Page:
Barking Kitten

Fiction, musings on literature, food writing, and the occasional Friday cat blog. For lovers of serious literature, cooking, and eating.

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Close to forty. Not cool. Politically left. Atheist. Happily married. No kids.

Thursday, February 15, 2007

(Creating) Political Fictions

BDR has an interesting comment regarding my last post:

How does one confront what's happening in this country, in one's fiction (or in my case poetry) w/o what one's writing being (de)formed by the immediacy of one's anger/fear/foreboding/prophesy?

Head-on, of course, but aware - speaking only for me - that something in the negotiation between message and art has been violently compromised and boundaries have been erased.

And then the reader or critic, with their own anger/fear/foreboding, comes to your fiction ...


He goes on to mention in this post, that the political situation is affecting his poetry--he's writing well. He is--dare I say?--inspired.

These are excellent questions. Questions I evade in my writing outside this blog. My essays and fiction, thus far, operate entirely outside the realm of politics; I struggle even to set them in anything other than an amorphous "present." And while it's convenient to excuse myself by saying I write "domestic" (wince) fiction, the truth is I have zero interest in bringing the political into my work. Is my writing angry and pessimistic? You betcha--A Discerning Eye came back from New York marked Just Too Downer to sell. If one wants to stretch the definition of political, the book was about a woman operating outside society. But nowhere are the Republicans mentioned.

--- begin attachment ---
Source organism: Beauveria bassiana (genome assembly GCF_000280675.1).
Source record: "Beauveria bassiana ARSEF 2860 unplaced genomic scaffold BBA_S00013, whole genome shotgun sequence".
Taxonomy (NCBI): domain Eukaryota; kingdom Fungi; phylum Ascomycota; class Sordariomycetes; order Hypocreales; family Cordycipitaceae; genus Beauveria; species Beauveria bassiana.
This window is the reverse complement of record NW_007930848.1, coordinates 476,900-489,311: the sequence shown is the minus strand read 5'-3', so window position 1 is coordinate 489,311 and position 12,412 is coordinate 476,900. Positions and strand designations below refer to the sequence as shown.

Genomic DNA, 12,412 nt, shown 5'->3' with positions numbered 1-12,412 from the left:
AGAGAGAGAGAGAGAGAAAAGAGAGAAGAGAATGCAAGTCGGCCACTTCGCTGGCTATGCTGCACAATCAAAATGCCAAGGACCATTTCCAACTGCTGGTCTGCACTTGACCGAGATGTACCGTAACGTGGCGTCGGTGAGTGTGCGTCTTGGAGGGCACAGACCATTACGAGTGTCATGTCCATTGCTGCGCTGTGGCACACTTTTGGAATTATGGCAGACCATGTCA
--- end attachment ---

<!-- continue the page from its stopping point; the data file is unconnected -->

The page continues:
As a citizen of this wayward nation, I have a responsibility to vote, to sign petitions, even to hand over money now and again. But the thing that drives me to write does not encompass the our beyond-fucked-up state of affairs. Other people--like BDR--are moved to write, or make music (Neil Young, anybody? How about them Dixie Chicks?), or paint Guernica. For my part, by the time I sit down with the hope of creating something worthwhile, I am so fed with reading about Iraq, hearing it on NPR, and listening to that blithering idiot in the White House that I don't want anything to do with it. I can't make something blistering and meaningful from it. That doesn't mean I should stop reading the newspapers. But let the others have their political fictions, and gain relief from creating--or reading--them. Not me.

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